[Frame-cutting tutorial edited as noted at the bottom.] Now that Fall is here, my husband seems to think that it's pie season. We had a really good apple pie last week made with our own Michigan apples--yum! The week before that, it was pumpkin pie. Though he likes them all, blueberry is probably his favorite. Tonight I used Karen Lockhart's berry pie shoe stamp and pie oh my sentiment. I colored the image with Prismacolor pencils and enhanced the berries with both Copic's clear Spica glitter pen and the clear Sakura Gelly Roll pen. (The close-up image is a bit skewed because I wanted to get at an angle that would show the shine on the berries.)
Background papers are some new Memory Box papers, Echo Collection. Frame is a Memory Box iris paper, but I sponged a bit of Old Paper and Almost Amethyst on it to make it work better with the slight shabbiness of the printed paper.
I just got my Spellbinders magnetic mat last week. Because I've had a couple of questions on how to use it, I thought I'd show you the first trick that I learned tonight: creating a frame. First I chose from my Nestabilities both a plain rectangle and a scalloped rectangle, being sure that the plain one would fit within the scalloped one without touching. (You do not want them to touch. The Wizard has such pressure that you could bend the metal dies if you had one overlapping another.) Line up both rectangles on the magnetic mat with the blade side away from the mat. (The only thing that you ever want to place the blades on, other than the material that you wish to cut, is the white cutting surface of the master plate that you have designated "CUT." The magnetic plate is simply to hold your two dies in place--never to cut into.)
After you have your dies positioned just as you want them, lay your card stock on the cutting surface of your white master plate, then lay the magnetic plate with its attached pair of dies cutting side down on top of that card stock. (Second picture was taken here.) Lay your white spacer plate down next, then your second white master plate. Run this sandwich through the machine.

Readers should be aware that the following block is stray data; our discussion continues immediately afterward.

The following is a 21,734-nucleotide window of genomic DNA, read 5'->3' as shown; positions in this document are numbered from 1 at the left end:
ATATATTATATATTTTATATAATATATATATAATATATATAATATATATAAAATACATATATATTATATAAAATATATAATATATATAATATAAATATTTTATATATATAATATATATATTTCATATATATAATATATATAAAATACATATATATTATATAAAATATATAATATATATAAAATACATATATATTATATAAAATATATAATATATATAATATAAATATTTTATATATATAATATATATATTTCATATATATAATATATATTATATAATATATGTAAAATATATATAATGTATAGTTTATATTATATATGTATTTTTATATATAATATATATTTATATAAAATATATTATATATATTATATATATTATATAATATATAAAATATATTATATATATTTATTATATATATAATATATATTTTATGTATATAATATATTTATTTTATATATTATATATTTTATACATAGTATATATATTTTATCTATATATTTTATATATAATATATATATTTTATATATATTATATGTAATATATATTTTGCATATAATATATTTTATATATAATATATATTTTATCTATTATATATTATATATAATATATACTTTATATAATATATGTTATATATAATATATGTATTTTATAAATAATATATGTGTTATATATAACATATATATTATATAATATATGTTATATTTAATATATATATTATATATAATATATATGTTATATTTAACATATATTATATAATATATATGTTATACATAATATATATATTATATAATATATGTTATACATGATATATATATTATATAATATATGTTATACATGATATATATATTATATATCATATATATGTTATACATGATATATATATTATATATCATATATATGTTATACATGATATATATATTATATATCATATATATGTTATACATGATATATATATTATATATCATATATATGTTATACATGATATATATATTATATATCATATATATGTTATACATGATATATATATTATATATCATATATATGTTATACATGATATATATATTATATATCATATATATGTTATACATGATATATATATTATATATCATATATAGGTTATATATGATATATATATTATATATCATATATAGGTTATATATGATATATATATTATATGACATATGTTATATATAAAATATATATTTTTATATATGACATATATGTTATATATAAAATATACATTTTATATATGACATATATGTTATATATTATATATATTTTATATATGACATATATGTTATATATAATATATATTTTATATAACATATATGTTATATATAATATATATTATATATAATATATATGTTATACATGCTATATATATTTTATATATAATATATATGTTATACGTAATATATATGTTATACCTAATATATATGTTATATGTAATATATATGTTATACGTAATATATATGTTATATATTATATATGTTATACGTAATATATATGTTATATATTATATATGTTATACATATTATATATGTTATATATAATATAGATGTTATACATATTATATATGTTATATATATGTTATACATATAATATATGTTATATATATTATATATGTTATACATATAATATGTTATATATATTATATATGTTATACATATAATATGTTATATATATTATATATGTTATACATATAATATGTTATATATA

After cutting, emboss using your tan polymer embossing pad: White master plate on the "emboss" side, tan polymer pad, card stock still in dies, (see picture four) cutting blades down toward polymer mat, and second white master plate on the embossing side. Run this sandwich through the Wizard, and you will have a beautifully embossed scalloped frame (picture five). It is really much simpler than it sounds when I try to explain!
**Edited to add: After I e-mailed Kim, the education director for Spellbinders, to have her check my post for accuracy, she suggested that I might want to build my "sandwich" exactly the opposite of how I have been building it--upside down, in other words. Yes, it cuts the same both ways; BUT if it is upside down, you can see exactly where your blades are before laying the card stock and cutting master mat on top. I think that I am in the habit of doing it my way because I often stamp and color my image before cutting it, and I like to see where my image is going to be. But for cutting frames, try it Kim's way instead. She is much more experienced with Wizard sandwiches than I am!
I hope that this is helpful for those of you who are trying to figure out what the magnetic mat is used for. If you have questions on what I've done here, let me know. Otherwise, check this previous post for general questions such as "How do I use my Spellbinders dies with the die cutting machine that I already own?" Also, the Spellbinders site has a wealth of information of creating "sandwiches" that will cut pretty much anything you might think of cutting here. (Think cutting clay to craft foil all the way to setting eyelets!)
And in the news: Do you like to work with dies? Have you been wanting to take the Wizard for a spin? If you've been thinking about applying for a design team, I saw today that Spellbinders is looking for next year's new design team. You can find the details on their homepage. I can tell you that Stacey, Jeff, and Kim are fabulous to work with! Good luck! :-D